Among those in the room were Eric Asimov, chief wine critic of the New York Times; Jon Bonné, author and wine editor of the San Francisco Chronicle; Alder Yarrow, owner of Vinography wine blog; Karen MacNeil, author of The Wine Bible; Jay MacInerney, author and wine critic for the Wall Street Journal; and Elin McCoy, author of the unauthorized biography on Parker titled The Emperor of Wine. Most had taken umbrage with Parker at one time or other, and recently several of the writers have taken issue with Parker’s steadfast promotion of big bold wines even as the world has moved to newer, lighter and more varied wines.
Many in the room expected fireworks, but frankly they failed to materialize. Parker entered the room appearing disheveled, as if he had just gotten out of bed. That, combined with his fragile gait due to recent spinal surgery, gave many a sense that, like so many older wines, he too had passed his prime. However, his brain and mouth were fully synched and he presented himself with a surprising warmth and likability. Did he say some controversial and arrogant things? Absolutely. Is he opinionated and stubborn? For sure. Does he admit to having detractors? Oh yes. But he gave us the sense that he doesn’t have any trouble sleeping at night.
A 30-minute “off-the-cuff” talk by Parker was followed by a 30-minute Q&A session with the audience. The most interesting question as far as I was concerned was the one asked by Jon Bonné, who is a strong advocate of, basically, the wines that Parker doesn’t like. Bonné asked a long question, carefully worded to avoid raising any ire, but trying to get Parker to agree that there is room for more diversity in wine varietals. Parker actually started his reply by saying “I basically agree with you,” and then went on a 4-minute diatribe whereby he basically disagreed completely with the approach of making lower-alcohol wines that won’t stand the test of time.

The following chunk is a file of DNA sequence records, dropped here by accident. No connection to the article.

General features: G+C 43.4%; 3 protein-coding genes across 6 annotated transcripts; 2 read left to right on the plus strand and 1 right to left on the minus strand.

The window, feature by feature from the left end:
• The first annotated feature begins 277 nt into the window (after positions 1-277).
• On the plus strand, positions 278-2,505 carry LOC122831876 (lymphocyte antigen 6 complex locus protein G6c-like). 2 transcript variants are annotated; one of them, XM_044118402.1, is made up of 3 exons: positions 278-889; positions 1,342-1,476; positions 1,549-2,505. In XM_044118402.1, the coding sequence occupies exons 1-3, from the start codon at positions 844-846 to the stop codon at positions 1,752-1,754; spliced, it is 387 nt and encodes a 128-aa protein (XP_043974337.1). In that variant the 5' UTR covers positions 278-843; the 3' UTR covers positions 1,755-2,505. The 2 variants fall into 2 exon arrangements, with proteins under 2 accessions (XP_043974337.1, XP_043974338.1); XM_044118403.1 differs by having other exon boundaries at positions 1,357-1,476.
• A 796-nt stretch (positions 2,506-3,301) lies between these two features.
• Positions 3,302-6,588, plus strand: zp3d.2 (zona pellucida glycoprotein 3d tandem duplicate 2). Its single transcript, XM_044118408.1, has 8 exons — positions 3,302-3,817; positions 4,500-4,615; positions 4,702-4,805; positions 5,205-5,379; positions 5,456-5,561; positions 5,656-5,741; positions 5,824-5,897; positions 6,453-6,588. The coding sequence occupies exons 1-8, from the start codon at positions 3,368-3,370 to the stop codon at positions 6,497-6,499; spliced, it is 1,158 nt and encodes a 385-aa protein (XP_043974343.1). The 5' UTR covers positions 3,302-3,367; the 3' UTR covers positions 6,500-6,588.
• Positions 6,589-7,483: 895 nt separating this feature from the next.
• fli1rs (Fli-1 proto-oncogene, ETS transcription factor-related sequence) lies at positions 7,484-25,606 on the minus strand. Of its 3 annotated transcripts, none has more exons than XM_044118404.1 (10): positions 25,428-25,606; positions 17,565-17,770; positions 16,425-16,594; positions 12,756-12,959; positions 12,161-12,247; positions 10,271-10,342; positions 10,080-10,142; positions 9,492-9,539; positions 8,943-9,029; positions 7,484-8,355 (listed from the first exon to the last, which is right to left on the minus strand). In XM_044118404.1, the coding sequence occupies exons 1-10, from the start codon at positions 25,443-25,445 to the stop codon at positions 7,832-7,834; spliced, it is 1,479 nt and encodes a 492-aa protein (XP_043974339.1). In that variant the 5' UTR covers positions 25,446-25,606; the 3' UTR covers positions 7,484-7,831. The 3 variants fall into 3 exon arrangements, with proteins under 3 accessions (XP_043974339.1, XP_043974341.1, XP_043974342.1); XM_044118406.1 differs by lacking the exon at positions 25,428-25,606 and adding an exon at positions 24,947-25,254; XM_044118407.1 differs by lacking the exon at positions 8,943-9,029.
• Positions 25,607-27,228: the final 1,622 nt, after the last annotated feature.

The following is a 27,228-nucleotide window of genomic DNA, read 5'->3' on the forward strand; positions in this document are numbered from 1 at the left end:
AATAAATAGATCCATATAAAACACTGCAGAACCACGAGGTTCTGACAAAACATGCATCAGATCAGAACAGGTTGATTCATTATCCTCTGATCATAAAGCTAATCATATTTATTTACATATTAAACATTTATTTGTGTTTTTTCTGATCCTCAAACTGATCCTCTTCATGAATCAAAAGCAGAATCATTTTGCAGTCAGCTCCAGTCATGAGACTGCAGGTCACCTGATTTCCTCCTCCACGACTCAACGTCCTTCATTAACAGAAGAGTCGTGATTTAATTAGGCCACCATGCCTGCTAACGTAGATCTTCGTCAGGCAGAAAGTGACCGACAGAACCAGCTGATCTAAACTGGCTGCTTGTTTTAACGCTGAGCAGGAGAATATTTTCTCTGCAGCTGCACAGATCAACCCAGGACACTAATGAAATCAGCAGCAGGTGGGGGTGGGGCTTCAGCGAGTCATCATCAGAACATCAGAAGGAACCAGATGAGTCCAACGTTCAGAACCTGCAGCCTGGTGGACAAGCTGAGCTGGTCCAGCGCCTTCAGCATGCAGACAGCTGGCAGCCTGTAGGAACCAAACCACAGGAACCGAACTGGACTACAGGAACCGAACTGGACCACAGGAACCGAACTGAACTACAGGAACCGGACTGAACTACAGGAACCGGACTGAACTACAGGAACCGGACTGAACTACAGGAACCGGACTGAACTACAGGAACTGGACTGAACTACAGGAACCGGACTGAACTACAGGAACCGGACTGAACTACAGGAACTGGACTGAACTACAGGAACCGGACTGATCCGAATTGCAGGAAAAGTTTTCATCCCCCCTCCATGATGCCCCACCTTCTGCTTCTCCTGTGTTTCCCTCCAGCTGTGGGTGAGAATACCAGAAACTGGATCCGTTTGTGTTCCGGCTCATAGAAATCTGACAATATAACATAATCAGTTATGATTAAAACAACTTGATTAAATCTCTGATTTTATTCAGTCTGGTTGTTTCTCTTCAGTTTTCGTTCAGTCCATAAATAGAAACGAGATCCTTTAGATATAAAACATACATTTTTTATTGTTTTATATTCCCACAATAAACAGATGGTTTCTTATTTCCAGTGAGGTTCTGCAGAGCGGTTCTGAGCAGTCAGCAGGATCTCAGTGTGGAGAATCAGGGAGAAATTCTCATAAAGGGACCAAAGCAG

During the course of the hour, Parker stated that he hoped we would all be successful as wine writers, which on the surface is noble and magnanimous, but he also stated that he hoped the wine writing profession would not decline once he is gone. We all winced at that one.
And finally, Parker ended by wishing that wine writers could all be more civil toward one another, somehow joining together as wine lovers and abandoning some of the negativity that has populated wine writing over the past few years. He even offered us his office phone number as a sort of olive branch should we wish to talk directly to him about a contentious issue, rather than putting our vitriol in print. It was an interesting way to close an interesting discussion.
Overall, I believe the assembled writers felt honored to have the opportunity to hear Mr. Parker speak in person to a group of peers, but I am not sure that a whole lot of opinions were changed. But my general belief is that controversy in wine writing, like in many aspects of life, is a good thing. If everyone had the same opinions, life would be pretty damn boring. Controversy sells magazines and newspapers (and blogs, I guess.) People want to read about and discuss disparate viewpoints. There is always room for another opinion…and if the wine world is about anything, it’s about opinions.